Bathroom Exhaust Fan Cost Guide
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Bathroom Exhaust Fan Cost Guide
Considering the amount of moisture that is generated in bathrooms, it's no surprise that they tend to attract a lot of mold and mildew. This is why a quality exhaust fan can come in handy. Bathroom exhaust fans help circulate and remove the hot air that's generated during daily baths and showers. This moisture-rich air can lead to bad odor, mildew and damage to a bathroom. Consider the following information before purchasing and installing a bathroom exhaust fan.
- Minimum cost of bathroom exhaust fan: $15
- Maximum cost of bathroom exhaust fan: $550
Motor Sone and CFM Ratings
A sone is a measurement of the noise associated with motor operation of a bathroom exhaust fan. The bathroom sone ranges from 1 to 4. A quiet fan is considered sone 2 or less. Higher performance fans may be difficult to obtain below sone 2 for larger bathrooms. A sone 3 is still considered moderately low in noise. The sound is reduced by a combination of a damper and a brushless motor that is mounted to reduce sound vibration. Larger motors are more difficult to rate at a low sone.
The CFM rating is distinctly different from sone. CFM is the rating at which moisture is removed from the bathroom. A bathroom fan should be able to remove 1 CFM for each square feet of space. You can calculate this space by multiplying the length, width, and height of the bathroom by 0.13 to find the best sone rating for your bathroom. Homes that are older or more airtight may benefit from a fan with a CFM rating higher than the requirement of the bathroom to remove moisture as quickly as possible. Ratings for most bath fans range from 50 all the way up to 300 for large bathrooms. There are industrial level fans rated up to 1,000 CFM as well.
There are two types of timers for bathroom exhaust fans: preset and programmable. Both timer switches use a relay to start the bathroom fan to exhaust. A preset switch will have designated times at which the bathroom fan will operate after usage. A programmable switch may operate independently during the day and is often used in highly humid environments where closed spaces need to be "aired out" to remove moisture and create a positive airflow for house ventilation.
Programmable switches can also be a manual dial component for single use in the bathroom. The dial can be preset and adjusted from season to season as humidity changes.
In-line Exhaust Fans
Remote in-line fans are space-saving exhaust fans that can be placed in more ubiquitous areas such as a spot under a door or shelf. The housing is considered more discrete than a flushmount style exhaust fan. The ductwork is usually smaller in size and part of a high velocity motor unit, much like a high velocity air exchange unit but in a smaller package.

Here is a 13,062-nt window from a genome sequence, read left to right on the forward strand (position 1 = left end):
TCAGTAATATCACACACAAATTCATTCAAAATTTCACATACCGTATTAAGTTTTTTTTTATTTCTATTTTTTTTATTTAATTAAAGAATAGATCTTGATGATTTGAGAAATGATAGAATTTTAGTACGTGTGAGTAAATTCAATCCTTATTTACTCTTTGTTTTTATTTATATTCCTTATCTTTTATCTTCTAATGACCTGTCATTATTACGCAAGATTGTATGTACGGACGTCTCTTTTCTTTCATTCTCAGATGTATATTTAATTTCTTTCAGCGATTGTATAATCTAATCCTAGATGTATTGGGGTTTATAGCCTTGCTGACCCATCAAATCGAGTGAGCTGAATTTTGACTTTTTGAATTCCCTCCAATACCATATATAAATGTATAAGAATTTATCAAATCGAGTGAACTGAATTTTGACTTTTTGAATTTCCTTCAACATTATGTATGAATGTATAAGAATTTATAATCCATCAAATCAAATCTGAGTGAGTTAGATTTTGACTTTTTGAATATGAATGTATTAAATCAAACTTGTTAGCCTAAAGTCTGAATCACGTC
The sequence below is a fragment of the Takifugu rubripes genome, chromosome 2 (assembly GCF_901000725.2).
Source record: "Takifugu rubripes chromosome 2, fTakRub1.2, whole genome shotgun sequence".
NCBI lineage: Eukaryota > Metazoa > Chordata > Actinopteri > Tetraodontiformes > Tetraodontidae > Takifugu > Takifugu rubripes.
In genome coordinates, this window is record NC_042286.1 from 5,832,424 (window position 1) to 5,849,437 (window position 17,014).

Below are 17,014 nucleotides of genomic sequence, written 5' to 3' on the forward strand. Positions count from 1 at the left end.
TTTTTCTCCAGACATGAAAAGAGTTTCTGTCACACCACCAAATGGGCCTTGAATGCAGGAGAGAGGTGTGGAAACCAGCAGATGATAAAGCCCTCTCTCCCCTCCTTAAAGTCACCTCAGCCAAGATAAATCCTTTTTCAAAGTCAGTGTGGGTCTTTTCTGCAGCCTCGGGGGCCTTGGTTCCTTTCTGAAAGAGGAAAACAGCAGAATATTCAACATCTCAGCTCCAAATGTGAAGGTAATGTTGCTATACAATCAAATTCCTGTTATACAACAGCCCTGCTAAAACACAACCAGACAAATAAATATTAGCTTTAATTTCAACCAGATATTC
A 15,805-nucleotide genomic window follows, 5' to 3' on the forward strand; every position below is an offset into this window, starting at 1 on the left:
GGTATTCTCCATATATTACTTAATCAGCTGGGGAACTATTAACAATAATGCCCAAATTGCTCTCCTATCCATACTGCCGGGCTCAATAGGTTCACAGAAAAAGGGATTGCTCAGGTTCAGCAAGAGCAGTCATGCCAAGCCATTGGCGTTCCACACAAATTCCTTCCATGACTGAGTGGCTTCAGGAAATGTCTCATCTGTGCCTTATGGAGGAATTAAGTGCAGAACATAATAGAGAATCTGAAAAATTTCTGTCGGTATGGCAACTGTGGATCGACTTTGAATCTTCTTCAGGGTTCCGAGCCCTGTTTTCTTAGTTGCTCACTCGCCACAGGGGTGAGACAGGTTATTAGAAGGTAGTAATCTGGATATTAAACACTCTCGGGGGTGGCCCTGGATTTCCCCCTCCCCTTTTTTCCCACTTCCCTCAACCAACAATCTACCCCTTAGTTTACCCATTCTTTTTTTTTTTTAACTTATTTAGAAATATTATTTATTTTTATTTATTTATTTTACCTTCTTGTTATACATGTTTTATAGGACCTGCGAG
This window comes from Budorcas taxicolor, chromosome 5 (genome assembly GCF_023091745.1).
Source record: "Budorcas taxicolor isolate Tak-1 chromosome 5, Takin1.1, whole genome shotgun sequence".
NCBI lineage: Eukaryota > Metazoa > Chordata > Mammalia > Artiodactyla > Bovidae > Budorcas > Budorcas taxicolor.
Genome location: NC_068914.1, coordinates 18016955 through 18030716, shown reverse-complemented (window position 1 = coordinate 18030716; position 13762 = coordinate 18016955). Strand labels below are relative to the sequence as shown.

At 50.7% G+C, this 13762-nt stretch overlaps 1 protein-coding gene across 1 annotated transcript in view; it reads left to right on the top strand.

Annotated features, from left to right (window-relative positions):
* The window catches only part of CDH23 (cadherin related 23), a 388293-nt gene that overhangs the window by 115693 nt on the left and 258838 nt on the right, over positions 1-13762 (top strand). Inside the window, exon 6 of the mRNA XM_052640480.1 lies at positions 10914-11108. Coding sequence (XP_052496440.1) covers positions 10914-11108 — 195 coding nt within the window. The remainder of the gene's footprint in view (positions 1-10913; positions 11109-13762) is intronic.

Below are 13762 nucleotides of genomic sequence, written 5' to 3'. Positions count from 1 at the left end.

Ceiling or flush mount exhaust fans
A flushmount ceiling model is the most common type of bathroom fan. Many models will replace considerably older models with the addition of a conversion kit. This reduces the need to go in an attic and install an entirely new bay. The new motor unit just goes in place of the old unit.
Heat lamps are often included as part of a combination exhaust fan unit. The concept is a high intensity bulb or combination light unit that can warm a cold and drafty bathroom quickly. Most bulbs are infrared bulb heaters that use convection heat downward in the bathroom.
Advantages & Disadvantages
An exhaust fan is often a requirement in a bathroom to prevent mold and mildew. It is usually a fast install for most homes. It is also relatively DIY-friendly in most cases. Bathroom exhaust fans come in a variety of styles and functions for any bathroom on the market. Exhaust fans will require additional cleaning to prevent dust from entering the motor. There are units with graduated fins that reduce the amount of dust that will draw up into the motor unit. Each one will have a distinct advantage and drawback depending on the application.
Combination units often bring the best of all worlds to a bathroom. They can heat as well as provide a nightlight to avoid stumbling in the dark to reach for a light switch. They are usually not much more in price than traditional stand-alone models. A drawback to these units is the additional electrical work requirements. There will need to be adequate room in the circuit breaker for additional wiring. Most units with a heat lamp need to be dedicated and cannot cross over from wiring in the bathroom that may be used with lighting. This usually involves additional labor cost and reconfiguring additional house wiring.
High CFM units
Units that are have a high rating for removing moisture can dramatically reduce the musty odor of a bathroom and prevent mildew from forming on shower walls or even the bathroom wall itself. One drawback of these units is that they usually have a substantially bigger housing than the previous unit. Certain brands may require an expansion of the ceiling bay that held the older unit and new ductwork up through the attic. They also may be somewhat louder than the older unit, which is something to consider if the desire is quiet operation.
Homeowners will need to evaluate if they want to replace the old flush mount unit or install an in-line unit. An in-line unit will be more discreet and may flush moisture out more quickly, but require some more extensive ducting behind the walls up to a vent. Flush mount units have standard mounting instructions and are DIY-friendly, but may be more trial and error in terms of the humidity environment naturally found in the bathroom. Using a small hygrometer will help determine the moisture before and after to determine fan requirements.
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Last updated on Nov 8, 2018